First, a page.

Disney has acquiesced and has halted/pulled the Maui costume as a result of some complaints by a few vocal Polynesians in the name of cultural appropriation, skin color, etc. And these fellow insular and territorial Poly’s seem to be feting this as a “victory” now, and probably are having a costume party of their own. Malo!
But, if I may crash such a party and say that Disney assented, like any other big corporation would, not necessarily because of any cultural infringement, appropriation, concerns or reasons, but, more or less, for their own bottom line. Speaking of bottom line, the whole squabble was, to borrow from The Bard, a much ado about nothing. And in a slightly different context yet still applicable - and still Shakespearean - “.... [it was] a tale told by an idiot, full of sound and fury, signifying nothing.” ...implicating of course a particular “almost Poly” YouTuber. (Ahem!)
Now that Disney has decided to settle its case, let me try to settle some of the things that have been misconstrued by certain protesters during the controversy.
Polynesian Culture or Cultures?
Polynesia means “many islands” and therefore “many cultures”. Obviously. The many archipelagos are diversified geographically and culturally and have evolved to create unique cultures of their own despite some similarities, mostly in legends and mythologies. I submit therefore that there is no such thing as a Polynesian culture, in the simplest and most basic meaning of the word. Polynesia is used more as an abstract identity and label. And in case you didn’t know, at least for kicks, there is an island group called French Polynesia in Polynesia (chew that!). But this particular complainant seemed to have tried to make references to some Hawaiian practices and traditions as tenets of a larger and homogenized Polynesian culture. One culture should not intentionally and/or actively transfer or impose its peculiarities on others. That simply is far-fetched, if not blatantly ethnocentric.
They may have been “sacred” in the distant past, but not anymore. Culture is a social phenomenon and therefore changes with time, especially with the introduction of Christianity that changed many of the taboos in Polynesia, including tattoos. Samoa, one of the most religious countries and may be the only Polynesian culture to still actively practice the art of tattooing does not consider its tattoos as sacred anymore, at least in the strictest sense of the word; as well as how it was used in the argument against Disney. Tattoos instead have become commodified and therefore have largely lost their original meaning and significance. The patterns and designs are now abused and prostituted; printed/duplicated on fabric, clothes, plastered and etched on automobiles and other surfaces. That’s hardly appropriate for anything that’s considered sacred, I must say. And this commodification, unfortunately, has been perpetrated from within - by the natives themselves. Which brings me to the next point.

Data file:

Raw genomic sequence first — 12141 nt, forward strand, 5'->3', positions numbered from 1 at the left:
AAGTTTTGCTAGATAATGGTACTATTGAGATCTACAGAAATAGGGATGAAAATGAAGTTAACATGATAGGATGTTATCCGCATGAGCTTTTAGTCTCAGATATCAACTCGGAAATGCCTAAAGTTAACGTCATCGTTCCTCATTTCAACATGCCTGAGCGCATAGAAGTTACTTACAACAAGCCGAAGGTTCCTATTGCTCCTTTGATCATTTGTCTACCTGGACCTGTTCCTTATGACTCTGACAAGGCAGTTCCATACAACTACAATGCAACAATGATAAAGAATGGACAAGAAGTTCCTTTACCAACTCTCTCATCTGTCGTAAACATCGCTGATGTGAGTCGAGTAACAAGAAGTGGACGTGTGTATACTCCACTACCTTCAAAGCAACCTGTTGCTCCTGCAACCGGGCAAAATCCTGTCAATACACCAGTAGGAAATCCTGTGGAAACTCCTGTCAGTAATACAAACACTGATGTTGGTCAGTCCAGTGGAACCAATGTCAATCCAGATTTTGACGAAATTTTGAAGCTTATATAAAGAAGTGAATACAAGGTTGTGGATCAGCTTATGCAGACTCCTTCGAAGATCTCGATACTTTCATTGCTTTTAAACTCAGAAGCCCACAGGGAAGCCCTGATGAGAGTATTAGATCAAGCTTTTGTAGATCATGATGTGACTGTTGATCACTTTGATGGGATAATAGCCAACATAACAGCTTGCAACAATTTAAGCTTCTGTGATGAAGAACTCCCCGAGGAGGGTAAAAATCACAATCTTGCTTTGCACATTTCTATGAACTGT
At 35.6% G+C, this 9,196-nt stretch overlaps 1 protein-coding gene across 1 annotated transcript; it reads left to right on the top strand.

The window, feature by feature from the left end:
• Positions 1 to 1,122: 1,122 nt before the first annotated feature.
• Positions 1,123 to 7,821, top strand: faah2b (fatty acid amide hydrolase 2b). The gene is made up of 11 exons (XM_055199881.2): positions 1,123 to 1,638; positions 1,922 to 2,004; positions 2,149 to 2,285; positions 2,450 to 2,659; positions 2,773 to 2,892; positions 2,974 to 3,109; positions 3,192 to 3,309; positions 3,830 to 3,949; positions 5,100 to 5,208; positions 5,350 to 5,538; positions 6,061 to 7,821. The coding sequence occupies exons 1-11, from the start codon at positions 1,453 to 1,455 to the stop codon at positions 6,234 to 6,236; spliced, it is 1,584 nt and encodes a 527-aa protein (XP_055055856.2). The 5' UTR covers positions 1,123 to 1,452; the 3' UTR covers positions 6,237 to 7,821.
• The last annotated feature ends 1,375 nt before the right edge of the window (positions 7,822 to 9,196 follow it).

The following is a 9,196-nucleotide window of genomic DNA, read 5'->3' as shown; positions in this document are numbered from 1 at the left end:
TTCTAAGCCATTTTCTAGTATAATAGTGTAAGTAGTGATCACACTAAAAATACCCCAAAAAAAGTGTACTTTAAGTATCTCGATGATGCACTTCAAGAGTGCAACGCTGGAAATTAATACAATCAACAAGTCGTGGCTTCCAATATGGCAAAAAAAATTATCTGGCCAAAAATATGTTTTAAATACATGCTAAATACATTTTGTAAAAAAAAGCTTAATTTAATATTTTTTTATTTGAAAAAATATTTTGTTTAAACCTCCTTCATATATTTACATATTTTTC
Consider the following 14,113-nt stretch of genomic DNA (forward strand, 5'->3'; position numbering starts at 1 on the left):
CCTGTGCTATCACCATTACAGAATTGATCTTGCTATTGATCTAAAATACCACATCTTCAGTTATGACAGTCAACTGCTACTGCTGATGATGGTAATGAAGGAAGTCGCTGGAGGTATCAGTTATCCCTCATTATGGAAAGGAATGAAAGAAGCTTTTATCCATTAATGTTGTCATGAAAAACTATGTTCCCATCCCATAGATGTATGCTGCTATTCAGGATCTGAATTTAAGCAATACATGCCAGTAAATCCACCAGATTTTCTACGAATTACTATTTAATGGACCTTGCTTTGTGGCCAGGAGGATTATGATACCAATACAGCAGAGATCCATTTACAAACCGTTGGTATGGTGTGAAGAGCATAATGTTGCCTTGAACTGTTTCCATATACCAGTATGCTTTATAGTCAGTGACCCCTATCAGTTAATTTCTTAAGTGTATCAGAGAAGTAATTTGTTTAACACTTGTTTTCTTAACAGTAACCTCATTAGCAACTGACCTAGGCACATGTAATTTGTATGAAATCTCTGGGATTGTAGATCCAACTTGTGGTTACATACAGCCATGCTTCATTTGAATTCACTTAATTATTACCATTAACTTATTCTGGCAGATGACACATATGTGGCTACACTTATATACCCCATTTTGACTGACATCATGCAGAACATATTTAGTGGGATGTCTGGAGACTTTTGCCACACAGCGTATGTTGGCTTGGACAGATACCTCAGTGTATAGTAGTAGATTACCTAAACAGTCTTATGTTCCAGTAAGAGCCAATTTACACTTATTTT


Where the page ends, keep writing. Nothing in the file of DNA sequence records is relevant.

If Disney were a Polynesian company, the intrusions and appropriation would have been fine with other Poly’s regardless of any offensive improprieties. Cultural appropriation does not necessarily have to be committed by outsiders only - it can be from within as well, especially within a diverse group like Polynesia with its varied cultural constituents. For example a Samoan filmmaker can appropriate other less dominant Polynesian cultures. But I’m guessing, therefore, that we’re still preoccupied, burdened and hurt by the aftermath of the colonial and imperial eras that we’ve duly become overly sensitive and adamantly adversarial against outsiders. I think it’s about time that we move on. (“Can we all just get along?”) Sometimes when one keeps insisting on his/her rights and “right of way”, the outcome is often a crash and/or clash with others. I’m not saying that we should be absolutely passive in all things - far from it. But a mere costume is something that shouldn’t ruffle our feathers, cause our combs to stand up (Chicken!) and get our adrenaline rushing. Save them for many more important issues. There’s too much of this PC business today! And believe me, whatever modification or change is made to the costume, there will always be some who will be offended. And then when there’s no costume, someone will accuse Disney of prejudice and discrimination since all other Disney characters have costumes - but not Maui.
Sole Proprietor of Brown Skin?
And since when did we Poly’s copyright, monopolize and patent brown skin? There are many other brown-skinned people in the world, mind you. As I said previously, does that mean that we shall now start protesting the sunbathers at the beaches and customers in tanning salons? And most certainly, by the way, there are also those whose skin colors are fair, darker, etc. who’d claim to be true “Polynesians” or trace their origins and roots to Polynesia. So we can blame Disney for marginalizing Polynesians; but how about Polynesians marginalizing Polynesians?
So, again, please lighten up (multiple puns intended)!
Finally, with reference to the protesters’ stance, one of my favorite Samoan adages is “Atonu e sa’o ae le a’o” (“[you] may be correct but not right”). In a nutshell, correctness often connotes a particular conformity within a specific time, setting and subject whereas rightness involves a broader and more inclusive sphere, context and continuum.